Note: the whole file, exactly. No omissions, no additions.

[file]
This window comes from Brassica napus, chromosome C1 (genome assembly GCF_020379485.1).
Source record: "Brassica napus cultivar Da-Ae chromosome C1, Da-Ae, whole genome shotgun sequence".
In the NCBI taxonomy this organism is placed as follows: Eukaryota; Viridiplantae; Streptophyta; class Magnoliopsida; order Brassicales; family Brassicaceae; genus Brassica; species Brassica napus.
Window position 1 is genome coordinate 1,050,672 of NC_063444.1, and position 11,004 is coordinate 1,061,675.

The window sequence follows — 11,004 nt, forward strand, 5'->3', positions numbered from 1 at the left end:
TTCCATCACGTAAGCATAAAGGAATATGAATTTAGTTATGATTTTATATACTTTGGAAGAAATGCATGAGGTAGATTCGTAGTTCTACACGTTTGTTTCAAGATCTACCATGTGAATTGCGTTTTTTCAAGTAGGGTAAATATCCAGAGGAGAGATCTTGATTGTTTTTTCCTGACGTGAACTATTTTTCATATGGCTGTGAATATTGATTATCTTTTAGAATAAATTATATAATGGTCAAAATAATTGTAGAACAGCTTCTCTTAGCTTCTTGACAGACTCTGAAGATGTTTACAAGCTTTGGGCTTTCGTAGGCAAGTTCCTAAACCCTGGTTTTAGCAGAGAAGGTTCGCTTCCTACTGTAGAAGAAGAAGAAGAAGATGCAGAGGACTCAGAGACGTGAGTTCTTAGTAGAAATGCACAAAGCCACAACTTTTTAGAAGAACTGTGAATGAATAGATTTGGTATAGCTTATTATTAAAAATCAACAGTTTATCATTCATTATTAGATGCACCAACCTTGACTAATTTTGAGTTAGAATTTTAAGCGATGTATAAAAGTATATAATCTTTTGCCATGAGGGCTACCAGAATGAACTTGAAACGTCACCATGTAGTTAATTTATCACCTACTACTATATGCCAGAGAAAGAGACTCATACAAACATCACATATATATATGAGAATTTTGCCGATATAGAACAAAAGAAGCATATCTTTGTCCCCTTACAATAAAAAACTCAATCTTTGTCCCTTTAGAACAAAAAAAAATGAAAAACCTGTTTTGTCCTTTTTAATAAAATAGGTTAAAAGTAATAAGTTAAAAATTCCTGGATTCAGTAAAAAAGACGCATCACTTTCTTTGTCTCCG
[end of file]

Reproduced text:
This window comes from Brassica napus, chromosome C1 (genome assembly GCF_020379485.1).
Source record: "Brassica napus cultivar Da-Ae chromosome C1, Da-Ae, whole genome shotgun sequence".
In the NCBI taxonomy this organism is placed as follows: Eukaryota; Viridiplantae; Streptophyta; class Magnoliopsida; order Brassicales; family Brassicaceae; genus Brassica; species Brassica napus.
Window position 1 is genome coordinate 1,050,672 of NC_063444.1, and position 11,004 is coordinate 1,061,675.

The window sequence follows — 11,004 nt, forward strand, 5'->3', positions numbered from 1 at the left end:
TTCCATCACGTAAGCATAAAGGAATATGAATTTAGTTATGATTTTATATACTTTGGAAGAAATGCATGAGGTAGATTCGTAGTTCTACACGTTTGTTTCAAGATCTACCATGTGAATTGCGTTTTTTCAAGTAGGGTAAATATCCAGAGGAGAGATCTTGATTGTTTTTTCCTGACGTGAACTATTTTTCATATGGCTGTGAATATTGATTATCTTTTAGAATAAATTATATAATGGTCAAAATAATTGTAGAACAGCTTCTCTTAGCTTCTTGACAGACTCTGAAGATGTTTACAAGCTTTGGGCTTTCGTAGGCAAGTTCCTAAACCCTGGTTTTAGCAGAGAAGGTTCGCTTCCTACTGTAGAAGAAGAAGAAGAAGATGCAGAGGACTCAGAGACGTGAGTTCTTAGTAGAAATGCACAAAGCCACAACTTTTTAGAAGAACTGTGAATGAATAGATTTGGTATAGCTTATTATTAAAAATCAACAGTTTATCATTCATTATTAGATGCACCAACCTTGACTAATTTTGAGTTAGAATTTTAAGCGATGTATAAAAGTATATAATCTTTTGCCATGAGGGCTACCAGAATGAACTTGAAACGTCACCATGTAGTTAATTTATCACCTACTACTATATGCCAGAGAAAGAGACTCATACAAACATCACATATATATATGAGAATTTTGCCGATATAGAACAAAAGAAGCATATCTTTGTCCCCTTACAATAAAAAACTCAATCTTTGTCCCTTTAGAACAAAAAAAAATGAAAAACCTGTTTTGTCCTTTTTAATAAAATAGGTTAAAAGTAATAAGTTAAAAATTCCTGGATTCAGTAAAAAAGACGCATCACTTTCTTTGTCTCCG